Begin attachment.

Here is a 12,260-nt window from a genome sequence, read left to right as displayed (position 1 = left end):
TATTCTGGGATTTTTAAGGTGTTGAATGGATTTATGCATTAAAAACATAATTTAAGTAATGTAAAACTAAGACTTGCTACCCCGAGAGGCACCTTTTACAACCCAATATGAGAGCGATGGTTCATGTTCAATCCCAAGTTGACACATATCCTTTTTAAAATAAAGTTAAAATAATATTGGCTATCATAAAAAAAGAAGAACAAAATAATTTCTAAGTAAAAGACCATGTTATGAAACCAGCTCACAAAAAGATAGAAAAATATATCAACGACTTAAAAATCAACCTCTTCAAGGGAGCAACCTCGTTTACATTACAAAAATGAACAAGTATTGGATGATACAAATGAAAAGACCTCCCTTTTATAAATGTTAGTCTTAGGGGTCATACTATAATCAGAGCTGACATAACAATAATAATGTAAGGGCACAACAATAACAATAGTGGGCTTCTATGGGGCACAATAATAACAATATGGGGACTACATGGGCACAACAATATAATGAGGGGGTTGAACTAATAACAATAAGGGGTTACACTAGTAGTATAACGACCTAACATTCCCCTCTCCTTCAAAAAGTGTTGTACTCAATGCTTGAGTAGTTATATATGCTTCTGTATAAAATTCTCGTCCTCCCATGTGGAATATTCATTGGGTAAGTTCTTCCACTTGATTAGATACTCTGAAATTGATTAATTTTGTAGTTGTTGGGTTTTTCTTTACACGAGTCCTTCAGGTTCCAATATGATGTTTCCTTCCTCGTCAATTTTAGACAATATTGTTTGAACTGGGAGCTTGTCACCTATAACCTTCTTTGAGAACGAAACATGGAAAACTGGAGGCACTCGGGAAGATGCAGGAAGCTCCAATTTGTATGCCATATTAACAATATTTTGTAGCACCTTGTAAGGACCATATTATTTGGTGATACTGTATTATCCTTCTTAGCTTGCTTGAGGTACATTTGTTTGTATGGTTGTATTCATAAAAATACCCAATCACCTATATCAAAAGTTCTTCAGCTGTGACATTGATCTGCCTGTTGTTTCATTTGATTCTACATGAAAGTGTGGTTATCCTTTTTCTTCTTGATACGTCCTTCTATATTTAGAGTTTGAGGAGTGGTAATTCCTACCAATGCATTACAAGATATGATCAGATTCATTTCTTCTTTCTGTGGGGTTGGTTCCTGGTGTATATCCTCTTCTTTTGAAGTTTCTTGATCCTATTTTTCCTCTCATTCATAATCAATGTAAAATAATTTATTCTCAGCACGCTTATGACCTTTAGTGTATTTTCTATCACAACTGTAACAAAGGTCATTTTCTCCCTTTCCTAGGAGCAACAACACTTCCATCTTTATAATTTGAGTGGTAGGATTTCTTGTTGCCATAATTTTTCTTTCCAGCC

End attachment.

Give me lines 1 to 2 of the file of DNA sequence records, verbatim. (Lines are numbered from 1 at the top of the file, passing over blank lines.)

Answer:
Here is a 12,260-nt window from a genome sequence, read left to right as displayed (position 1 = left end):
TATTCTGGGATTTTTAAGGTGTTGAATGGATTTATGCATTAAAAACATAATTTAAGTAATGTAAAACTAAGACTTGCTACCCCGAGAGGCACCTTTTACAACCCAATATGAGAGCGATGGTTCATGTTCAATCCCAAGTTGACACATATCCTTTTTAAAATAAAGTTAAAATAATATTGGCTATCATAAAAAAAGAAGAACAAAATAATTTCTAAGTAAAAGACCATGTTATGAAACCAGCTCACAAAAAGATAGAAAAATATATCAACGACTTAAAAATCAACCTCTTCAAGGGAGCAACCTCGTTTACATTACAAAAATGAACAAGTATTGGATGATACAAATGAAAAGACCTCCCTTTTATAAATGTTAGTCTTAGGGGTCATACTATAATCAGAGCTGACATAACAATAATAATGTAAGGGCACAACAATAACAATAGTGGGCTTCTATGGGGCACAATAATAACAATATGGGGACTACATGGGCACAACAATATAATGAGGGGGTTGAACTAATAACAATAAGGGGTTACACTAGTAGTATAACGACCTAACATTCCCCTCTCCTTCAAAAAGTGTTGTACTCAATGCTTGAGTAGTTATATATGCTTCTGTATAAAATTCTCGTCCTCCCATGTGGAATATTCATTGGGTAAGTTCTTCCACTTGATTAGATACTCTGAAATTGATTAATTTTGTAGTTGTTGGGTTTTTCTTTACACGAGTCCTTCAGGTTCCAATATGATGTTTCCTTCCTCGTCAATTTTAGACAATATTGTTTGAACTGGGAGCTTGTCACCTATAACCTTCTTTGAGAACGAAACATGGAAAACTGGAGGCACTCGGGAAGATGCAGGAAGCTCCAATTTGTATGCCATATTAACAATATTTTGTAGCACCTTGTAAGGACCATATTATTTGGTGATACTGTATTATCCTTCTTAGCTTGCTTGAGGTACATTTGTTTGTATGGTTGTATTCATAAAAATACCCAATCACCTATATCAAAAGTTCTTCAGCTGTGACATTGATCTGCCTGTTGTTTCATTTGATTCTACATGAAAGTGTGGTTATCCTTTTTCTTCTTGATACGTCCTTCTATATTTAGAGTTTGAGGAGTGGTAATTCCTACCAATGCATTACAAGATATGATCAGATTCATTTCTTCTTTCTGTGGGGTTGGTTCCTGGTGTATATCCTCTTCTTTTGAAGTTTCTTGATCCTATTTTTCCTCTCATTCATAATCAATGTAAAATAATTTATTCTCAGCACGCTTATGACCTTTAGTGTATTTTCTATCACAACTGTAACAAAGGTCATTTTCTCCCTTTCCTAGGAGCAACAACACTTCCATCTTTATAATTTGAGTGGTAGGATTTCTTGTTGCCATAATTTTTCTTTCCAGCC